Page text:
While many talk about ESG, renewable energy has radically shifted the traditional energy industry towards a real green solution. From a corporate perspective this means a commitment to ESG that runs throughout the business model, the organisation and the people. While the green energy agenda is embedded within developed countries, the emerging markets are having to manage the conflict of cost and sustainability when it comes to infrastructure investment.
We spoke with Roy Tang, CFO at Blueleaf Energy, about his involvement with ESG, the role developers need to play in order to deliver the required infrastructure and how political will is essential.
Roy began his career within financial services, working for companies such as Westpac and Barclays. He then moved into the area of renewable energy infrastructure where ESG now plays a pivotal part within his role.
How did you become interested in ESG?
If I am truthful, I fell into the industry. While the bulk of my career has been within financial services, my family were involved in the oil and gas industry so my background was firmly within the bricks and mortar element of infrastructure. So I guess I am going back to my roots.
When I had the opportunity to join Asia Power Development Platform (ADPD) as CFO I was excited to take it. We all know that our reliance on fossil fuel has to stop and working for ADPD gave me the opportunity to support the move to renewable energy and start building something that would give my kids a better future.
I joined the company in 2018 as CFO, attracted by the fact ADPD was a joint venture between Macquarie Group and STEAG, the German power generation company. I felt that it brought together the key requisites of a good infrastructure development company; strong financial backing and blue-chip industry knowledge.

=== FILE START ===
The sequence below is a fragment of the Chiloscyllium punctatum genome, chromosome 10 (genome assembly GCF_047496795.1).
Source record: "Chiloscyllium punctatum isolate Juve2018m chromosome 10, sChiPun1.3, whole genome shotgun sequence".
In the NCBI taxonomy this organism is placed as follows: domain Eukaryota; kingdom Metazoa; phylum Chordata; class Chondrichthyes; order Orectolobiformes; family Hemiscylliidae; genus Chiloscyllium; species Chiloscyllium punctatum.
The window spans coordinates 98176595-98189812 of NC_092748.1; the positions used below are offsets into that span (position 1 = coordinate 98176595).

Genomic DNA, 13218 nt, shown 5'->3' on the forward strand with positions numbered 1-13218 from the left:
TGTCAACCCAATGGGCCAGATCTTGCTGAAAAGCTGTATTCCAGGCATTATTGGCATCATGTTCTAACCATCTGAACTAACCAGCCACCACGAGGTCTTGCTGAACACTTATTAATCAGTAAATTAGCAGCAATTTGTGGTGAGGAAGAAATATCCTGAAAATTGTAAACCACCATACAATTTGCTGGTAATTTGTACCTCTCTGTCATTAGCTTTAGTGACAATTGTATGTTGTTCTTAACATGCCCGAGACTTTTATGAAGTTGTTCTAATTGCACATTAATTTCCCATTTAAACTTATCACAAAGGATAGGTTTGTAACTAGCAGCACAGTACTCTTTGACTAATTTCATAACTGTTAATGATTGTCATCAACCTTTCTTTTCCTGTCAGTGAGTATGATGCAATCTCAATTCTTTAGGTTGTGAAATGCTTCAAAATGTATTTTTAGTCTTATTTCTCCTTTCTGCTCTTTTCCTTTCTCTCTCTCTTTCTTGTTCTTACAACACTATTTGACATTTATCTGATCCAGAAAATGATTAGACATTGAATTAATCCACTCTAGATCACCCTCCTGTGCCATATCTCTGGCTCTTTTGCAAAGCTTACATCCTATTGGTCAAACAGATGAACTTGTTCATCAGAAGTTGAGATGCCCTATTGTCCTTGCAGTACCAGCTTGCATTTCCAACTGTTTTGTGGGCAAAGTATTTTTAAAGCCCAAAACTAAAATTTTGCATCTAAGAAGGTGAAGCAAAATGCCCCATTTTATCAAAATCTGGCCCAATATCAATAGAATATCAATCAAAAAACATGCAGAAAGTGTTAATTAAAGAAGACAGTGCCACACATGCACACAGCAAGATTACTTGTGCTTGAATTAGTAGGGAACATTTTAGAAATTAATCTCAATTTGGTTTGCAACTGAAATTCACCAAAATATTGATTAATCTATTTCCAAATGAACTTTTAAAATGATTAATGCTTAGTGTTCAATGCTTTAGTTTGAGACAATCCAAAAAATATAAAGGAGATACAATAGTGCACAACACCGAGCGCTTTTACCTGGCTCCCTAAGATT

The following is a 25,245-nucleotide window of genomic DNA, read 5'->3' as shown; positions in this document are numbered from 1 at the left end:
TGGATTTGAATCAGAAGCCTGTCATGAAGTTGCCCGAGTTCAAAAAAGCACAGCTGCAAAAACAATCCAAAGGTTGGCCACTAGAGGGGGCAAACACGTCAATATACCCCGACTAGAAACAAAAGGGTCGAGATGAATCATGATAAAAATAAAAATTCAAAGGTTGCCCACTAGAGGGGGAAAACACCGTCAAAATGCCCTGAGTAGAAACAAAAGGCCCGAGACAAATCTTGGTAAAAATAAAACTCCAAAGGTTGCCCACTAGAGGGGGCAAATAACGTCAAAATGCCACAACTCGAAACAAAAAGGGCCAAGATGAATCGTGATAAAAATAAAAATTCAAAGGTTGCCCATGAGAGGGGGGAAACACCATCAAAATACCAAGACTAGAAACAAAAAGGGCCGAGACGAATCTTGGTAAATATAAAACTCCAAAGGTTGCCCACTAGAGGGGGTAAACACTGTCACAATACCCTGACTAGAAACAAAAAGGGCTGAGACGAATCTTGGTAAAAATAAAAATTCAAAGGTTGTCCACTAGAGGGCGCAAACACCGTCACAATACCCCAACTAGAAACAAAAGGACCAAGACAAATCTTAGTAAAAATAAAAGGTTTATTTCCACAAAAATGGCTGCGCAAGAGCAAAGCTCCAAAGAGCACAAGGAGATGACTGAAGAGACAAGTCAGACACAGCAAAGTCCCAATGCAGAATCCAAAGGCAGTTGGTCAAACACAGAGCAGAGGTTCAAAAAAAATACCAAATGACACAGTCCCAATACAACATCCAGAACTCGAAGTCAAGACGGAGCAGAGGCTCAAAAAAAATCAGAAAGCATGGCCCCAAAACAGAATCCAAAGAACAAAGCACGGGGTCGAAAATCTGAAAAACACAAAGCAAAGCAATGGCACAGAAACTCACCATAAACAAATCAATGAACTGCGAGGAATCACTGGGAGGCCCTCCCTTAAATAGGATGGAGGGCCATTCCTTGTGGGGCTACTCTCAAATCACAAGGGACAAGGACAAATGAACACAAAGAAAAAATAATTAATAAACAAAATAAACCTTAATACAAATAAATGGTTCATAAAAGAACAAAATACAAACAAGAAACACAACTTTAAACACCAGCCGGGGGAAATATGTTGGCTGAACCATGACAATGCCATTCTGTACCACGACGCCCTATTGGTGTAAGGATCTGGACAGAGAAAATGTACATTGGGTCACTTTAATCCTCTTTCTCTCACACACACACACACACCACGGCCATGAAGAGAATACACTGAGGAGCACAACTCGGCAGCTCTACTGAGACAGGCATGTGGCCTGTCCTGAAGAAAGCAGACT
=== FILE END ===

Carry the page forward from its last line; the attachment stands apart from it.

ADPD is a power infrastructure development company based in Singapore and Jakarta. They are involved in the development, construction and operation of power generation assets across South East Asia, giving me a valuable insight into the different geo-political approaches to renewable energy.
In 2020 I moved to Blueleaf Energy which gave a greater opportunity to be involved in the net zero agenda. As CFO of Blueleaf Energy we develop, finance, own and operate renewables and storage assets that accelerate the net zero energy transition.
Are you seeing a demand for green energy in the Asian market?
Blueleaf Energy operates across Asia, which means that I get a real insight into the local country markets. From what I see, people recognise the value of green infrastructure but that the challenges, particularly around financing and political support, often hinder progress.
You do get some real pockets of traction, so for example Singapore is definitely leading the way. Lee Hsien Loong, the Prime Minister of Singapore, is committed to the green agenda and this means that it is becoming part of business life. He talks about the ESG in the National Day address and they are starting to look at ‘car light’ states to help reduce carbon emissions. In a similar way the Singapore Government is supporting start-ups and SMES; pre 2020 it was through digitalisation and now since COP26 it is environmentally focused.
Singapore is doing well because they have been able to forward plan and are now advanced along this journey. Other areas in Asia don’t have the same support. Often this is due to the combination of funding challenges and current political systems. To make the change to a proactive environmental strategy there needs to be financing available and political will to make it change. Without both these in place countries fall into inertia and infrastructure developers who could be contributing to the green energy are left just watching from the side-lines.